24 Apr 23

Ampersand wants to electrify all motorbikes in East Africa by 2030

Asia is home to 58% of all motorcycles in the world – but Africa is rapidly catching up. In 2010, there were less than 5 million motorcycles in Africa. Last year, there were an estimated 27 million. Roughly 80% of those were used as taxis, for deliveries, or serving other commercial purposes. 

Africa currently has a very small carbon footprint (around 4% of the global total). It the continent wants to remain green, its burgeoning two-wheeler fleet needs to go electric in a hurry. And indeed, startups producing and managing e-motorbikes (and their batteries) are springing up all across Africa. 

The particular mobility landscape in Africa – heavily skewed towards two-wheeled transport, much of which is commercial in nature, with little time to wait for charging – is creating an EV ecosystem unique to Africa: geared towards swapping out the batteries of e-motorcycles instead of charging, so the drivers can get on with their business.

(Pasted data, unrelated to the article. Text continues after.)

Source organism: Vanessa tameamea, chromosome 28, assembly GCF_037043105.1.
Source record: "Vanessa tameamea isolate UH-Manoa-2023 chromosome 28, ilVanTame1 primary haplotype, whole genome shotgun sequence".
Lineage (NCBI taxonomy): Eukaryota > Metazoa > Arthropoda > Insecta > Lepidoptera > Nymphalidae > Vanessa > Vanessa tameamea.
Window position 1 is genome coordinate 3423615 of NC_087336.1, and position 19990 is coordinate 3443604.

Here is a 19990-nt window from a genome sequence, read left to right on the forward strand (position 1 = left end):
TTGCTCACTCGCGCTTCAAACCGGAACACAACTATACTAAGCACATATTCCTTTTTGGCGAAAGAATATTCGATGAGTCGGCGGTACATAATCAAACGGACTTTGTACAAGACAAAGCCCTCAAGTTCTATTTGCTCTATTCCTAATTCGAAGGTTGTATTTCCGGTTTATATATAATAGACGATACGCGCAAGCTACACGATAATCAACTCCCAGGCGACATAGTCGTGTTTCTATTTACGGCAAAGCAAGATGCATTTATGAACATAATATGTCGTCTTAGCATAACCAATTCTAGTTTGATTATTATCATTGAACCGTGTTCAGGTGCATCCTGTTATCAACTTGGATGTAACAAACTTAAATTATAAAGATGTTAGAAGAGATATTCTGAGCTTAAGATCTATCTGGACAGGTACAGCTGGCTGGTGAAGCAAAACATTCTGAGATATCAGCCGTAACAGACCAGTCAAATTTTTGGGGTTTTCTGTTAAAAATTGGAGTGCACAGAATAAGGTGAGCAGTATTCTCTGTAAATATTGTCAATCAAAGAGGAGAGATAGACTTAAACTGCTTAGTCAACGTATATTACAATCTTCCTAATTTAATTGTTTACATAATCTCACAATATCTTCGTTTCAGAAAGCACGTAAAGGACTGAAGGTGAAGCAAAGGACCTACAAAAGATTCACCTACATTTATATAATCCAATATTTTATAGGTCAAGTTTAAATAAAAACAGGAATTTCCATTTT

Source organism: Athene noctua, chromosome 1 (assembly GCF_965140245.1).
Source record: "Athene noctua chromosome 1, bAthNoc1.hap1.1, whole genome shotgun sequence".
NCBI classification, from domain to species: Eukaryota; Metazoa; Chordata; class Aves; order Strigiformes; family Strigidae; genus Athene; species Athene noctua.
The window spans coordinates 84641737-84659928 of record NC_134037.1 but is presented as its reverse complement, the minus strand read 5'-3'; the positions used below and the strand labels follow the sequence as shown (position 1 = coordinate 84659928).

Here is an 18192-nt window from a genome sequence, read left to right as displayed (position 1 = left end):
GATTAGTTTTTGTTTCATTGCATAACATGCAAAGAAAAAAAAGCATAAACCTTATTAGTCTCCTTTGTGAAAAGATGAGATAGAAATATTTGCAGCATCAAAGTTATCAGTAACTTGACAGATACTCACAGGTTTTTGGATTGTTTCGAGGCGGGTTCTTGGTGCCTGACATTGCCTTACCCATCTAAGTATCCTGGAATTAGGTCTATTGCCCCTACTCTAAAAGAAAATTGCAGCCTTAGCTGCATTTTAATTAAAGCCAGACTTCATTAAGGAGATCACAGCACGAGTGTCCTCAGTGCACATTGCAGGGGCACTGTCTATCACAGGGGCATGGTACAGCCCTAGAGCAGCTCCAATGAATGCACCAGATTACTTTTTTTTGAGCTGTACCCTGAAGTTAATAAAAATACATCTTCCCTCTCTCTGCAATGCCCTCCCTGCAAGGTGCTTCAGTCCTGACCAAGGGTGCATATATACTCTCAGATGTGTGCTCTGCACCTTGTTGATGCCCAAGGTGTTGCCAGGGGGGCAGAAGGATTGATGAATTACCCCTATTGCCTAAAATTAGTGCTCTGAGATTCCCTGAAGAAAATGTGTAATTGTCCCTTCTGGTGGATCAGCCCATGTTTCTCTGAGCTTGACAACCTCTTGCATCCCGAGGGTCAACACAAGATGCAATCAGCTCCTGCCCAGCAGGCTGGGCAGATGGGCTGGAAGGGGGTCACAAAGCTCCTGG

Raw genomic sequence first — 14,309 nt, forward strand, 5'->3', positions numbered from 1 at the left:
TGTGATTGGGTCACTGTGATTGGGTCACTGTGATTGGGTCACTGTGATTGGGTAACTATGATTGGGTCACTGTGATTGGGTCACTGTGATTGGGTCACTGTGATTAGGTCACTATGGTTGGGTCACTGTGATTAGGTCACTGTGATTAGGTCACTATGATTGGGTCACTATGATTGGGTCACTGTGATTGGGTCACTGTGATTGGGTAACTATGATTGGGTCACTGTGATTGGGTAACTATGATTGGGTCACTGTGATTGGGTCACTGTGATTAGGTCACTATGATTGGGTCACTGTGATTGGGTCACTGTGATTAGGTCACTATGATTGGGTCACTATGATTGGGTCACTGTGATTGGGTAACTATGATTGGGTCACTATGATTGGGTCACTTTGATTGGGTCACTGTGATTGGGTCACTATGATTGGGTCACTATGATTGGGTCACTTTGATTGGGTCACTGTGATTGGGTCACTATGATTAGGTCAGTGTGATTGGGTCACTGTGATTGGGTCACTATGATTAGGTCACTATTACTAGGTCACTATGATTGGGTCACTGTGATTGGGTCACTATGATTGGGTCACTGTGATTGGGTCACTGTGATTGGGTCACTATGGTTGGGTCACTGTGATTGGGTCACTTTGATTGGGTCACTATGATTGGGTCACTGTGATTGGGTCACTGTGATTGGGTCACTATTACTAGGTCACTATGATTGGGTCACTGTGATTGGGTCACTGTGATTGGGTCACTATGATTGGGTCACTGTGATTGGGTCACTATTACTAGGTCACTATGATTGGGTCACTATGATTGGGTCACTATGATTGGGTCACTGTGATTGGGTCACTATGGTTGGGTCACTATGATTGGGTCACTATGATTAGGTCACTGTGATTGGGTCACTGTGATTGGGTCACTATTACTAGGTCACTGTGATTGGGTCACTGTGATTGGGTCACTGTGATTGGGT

One example is Ampersand, an e-motorcycle manufacturer and energy solutions provider currently managing more than 800 vehicles in the Kigali and Nairobi (capitals of Rwanda and Kenya, respectively). To keep track of the batteries being swapped (and their state of health), the company developed AmperOps, an adaptive cloud solution collecting over 15,000 data points, and allowing for battery health analysis, geofencing and smart maintenance. 

Ampersand has set itself the ambitious goal of electrifying all motorcycles in Rwanda by 2027, and the whole of East Africa by 2030. 

Image: Ampersand

Authored by: Frank Jacobs